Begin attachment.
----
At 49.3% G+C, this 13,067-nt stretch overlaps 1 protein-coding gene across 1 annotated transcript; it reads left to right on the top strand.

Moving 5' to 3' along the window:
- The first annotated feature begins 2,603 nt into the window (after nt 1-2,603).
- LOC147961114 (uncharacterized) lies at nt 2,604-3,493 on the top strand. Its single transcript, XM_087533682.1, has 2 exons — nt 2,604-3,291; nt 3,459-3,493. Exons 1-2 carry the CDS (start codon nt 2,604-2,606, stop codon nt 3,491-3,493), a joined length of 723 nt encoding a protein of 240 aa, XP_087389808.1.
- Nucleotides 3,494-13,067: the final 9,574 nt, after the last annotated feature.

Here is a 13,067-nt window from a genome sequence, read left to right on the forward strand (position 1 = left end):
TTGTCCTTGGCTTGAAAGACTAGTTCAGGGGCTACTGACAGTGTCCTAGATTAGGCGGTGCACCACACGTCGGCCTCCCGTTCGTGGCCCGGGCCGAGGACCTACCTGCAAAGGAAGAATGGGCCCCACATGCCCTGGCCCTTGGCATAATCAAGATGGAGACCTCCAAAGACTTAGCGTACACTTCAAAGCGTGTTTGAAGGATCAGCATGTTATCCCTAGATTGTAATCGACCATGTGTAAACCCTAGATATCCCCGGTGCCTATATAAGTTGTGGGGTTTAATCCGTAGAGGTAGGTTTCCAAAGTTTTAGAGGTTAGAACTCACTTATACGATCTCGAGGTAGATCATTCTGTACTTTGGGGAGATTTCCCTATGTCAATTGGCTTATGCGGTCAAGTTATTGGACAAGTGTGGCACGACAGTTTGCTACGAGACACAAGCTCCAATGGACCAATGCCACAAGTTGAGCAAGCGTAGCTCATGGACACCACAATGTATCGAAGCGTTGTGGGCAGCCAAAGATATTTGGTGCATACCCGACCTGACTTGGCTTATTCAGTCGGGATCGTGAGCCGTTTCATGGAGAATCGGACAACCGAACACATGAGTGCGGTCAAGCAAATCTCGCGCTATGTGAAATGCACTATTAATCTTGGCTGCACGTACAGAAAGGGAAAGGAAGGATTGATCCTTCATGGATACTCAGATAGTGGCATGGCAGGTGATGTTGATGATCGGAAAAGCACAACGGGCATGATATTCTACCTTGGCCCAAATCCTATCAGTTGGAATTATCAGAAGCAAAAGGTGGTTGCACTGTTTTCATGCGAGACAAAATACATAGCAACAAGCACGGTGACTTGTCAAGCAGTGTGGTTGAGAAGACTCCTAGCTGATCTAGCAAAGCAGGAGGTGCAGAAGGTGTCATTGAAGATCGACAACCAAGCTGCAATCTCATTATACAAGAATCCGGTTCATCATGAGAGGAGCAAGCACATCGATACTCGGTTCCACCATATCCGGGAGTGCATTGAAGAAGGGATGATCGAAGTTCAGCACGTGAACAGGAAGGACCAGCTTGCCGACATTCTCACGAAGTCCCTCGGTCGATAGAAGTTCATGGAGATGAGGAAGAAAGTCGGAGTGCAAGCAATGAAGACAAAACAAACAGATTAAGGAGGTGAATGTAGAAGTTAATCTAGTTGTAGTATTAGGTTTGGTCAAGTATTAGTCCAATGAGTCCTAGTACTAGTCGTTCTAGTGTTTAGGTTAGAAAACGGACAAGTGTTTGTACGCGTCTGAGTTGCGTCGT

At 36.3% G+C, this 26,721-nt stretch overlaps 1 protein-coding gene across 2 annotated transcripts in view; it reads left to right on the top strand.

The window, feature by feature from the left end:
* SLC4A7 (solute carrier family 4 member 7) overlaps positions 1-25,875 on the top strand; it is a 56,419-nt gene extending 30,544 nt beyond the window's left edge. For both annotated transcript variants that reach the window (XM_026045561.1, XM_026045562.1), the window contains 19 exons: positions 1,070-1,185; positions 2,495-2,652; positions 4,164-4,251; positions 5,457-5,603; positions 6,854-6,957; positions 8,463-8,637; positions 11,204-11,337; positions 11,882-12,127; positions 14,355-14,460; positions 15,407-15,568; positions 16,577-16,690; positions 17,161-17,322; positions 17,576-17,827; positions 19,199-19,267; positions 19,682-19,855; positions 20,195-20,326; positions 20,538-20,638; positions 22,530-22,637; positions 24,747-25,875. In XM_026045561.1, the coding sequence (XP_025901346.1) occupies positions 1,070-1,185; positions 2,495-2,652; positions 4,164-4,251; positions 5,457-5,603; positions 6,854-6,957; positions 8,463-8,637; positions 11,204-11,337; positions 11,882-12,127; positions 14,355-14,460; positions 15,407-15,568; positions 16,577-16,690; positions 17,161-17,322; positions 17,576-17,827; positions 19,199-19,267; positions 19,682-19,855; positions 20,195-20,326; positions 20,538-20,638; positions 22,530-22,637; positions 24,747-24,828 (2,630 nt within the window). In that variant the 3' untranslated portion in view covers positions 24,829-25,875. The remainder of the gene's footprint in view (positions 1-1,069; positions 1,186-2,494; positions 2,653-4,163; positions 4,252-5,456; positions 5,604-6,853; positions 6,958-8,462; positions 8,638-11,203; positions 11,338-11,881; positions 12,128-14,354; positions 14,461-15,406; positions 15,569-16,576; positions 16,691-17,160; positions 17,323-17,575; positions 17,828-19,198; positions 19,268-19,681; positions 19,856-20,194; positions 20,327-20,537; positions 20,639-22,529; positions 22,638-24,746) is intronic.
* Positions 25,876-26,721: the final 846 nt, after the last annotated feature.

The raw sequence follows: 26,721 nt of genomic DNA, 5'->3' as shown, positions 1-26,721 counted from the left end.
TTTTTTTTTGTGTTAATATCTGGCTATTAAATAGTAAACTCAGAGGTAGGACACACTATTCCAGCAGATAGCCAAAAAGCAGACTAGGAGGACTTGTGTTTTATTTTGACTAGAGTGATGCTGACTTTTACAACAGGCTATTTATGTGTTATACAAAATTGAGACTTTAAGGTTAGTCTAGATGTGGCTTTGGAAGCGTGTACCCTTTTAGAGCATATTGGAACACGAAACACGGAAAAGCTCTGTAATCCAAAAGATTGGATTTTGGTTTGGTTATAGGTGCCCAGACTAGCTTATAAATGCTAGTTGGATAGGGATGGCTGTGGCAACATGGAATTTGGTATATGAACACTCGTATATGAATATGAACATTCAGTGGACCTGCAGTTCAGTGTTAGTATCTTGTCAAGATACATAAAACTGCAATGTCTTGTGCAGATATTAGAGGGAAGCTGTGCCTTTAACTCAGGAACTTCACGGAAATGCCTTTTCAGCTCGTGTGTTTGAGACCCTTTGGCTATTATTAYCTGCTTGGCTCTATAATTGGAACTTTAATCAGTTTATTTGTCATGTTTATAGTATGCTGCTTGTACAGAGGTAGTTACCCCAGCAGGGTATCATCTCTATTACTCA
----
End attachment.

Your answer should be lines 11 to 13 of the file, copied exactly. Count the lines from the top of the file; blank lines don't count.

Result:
* Positions 25,876-26,721: the final 846 nt, after the last annotated feature.

The raw sequence follows: 26,721 nt of genomic DNA, 5'->3' as shown, positions 1-26,721 counted from the left end.
TTTTTTTTTGTGTTAATATCTGGCTATTAAATAGTAAACTCAGAGGTAGGACACACTATTCCAGCAGATAGCCAAAAAGCAGACTAGGAGGACTTGTGTTTTATTTTGACTAGAGTGATGCTGACTTTTACAACAGGCTATTTATGTGTTATACAAAATTGAGACTTTAAGGTTAGTCTAGATGTGGCTTTGGAAGCGTGTACCCTTTTAGAGCATATTGGAACACGAAACACGGAAAAGCTCTGTAATCCAAAAGATTGGATTTTGGTTTGGTTATAGGTGCCCAGACTAGCTTATAAATGCTAGTTGGATAGGGATGGCTGTGGCAACATGGAATTTGGTATATGAACACTCGTATATGAATATGAACATTCAGTGGACCTGCAGTTCAGTGTTAGTATCTTGTCAAGATACATAAAACTGCAATGTCTTGTGCAGATATTAGAGGGAAGCTGTGCCTTTAACTCAGGAACTTCACGGAAATGCCTTTTCAGCTCGTGTGTTTGAGACCCTTTGGCTATTATTAYCTGCTTGGCTCTATAATTGGAACTTTAATCAGTTTATTTGTCATGTTTATAGTATGCTGCTTGTACAGAGGTAGTTACCCCAGCAGGGTATCATCTCTATTACTCA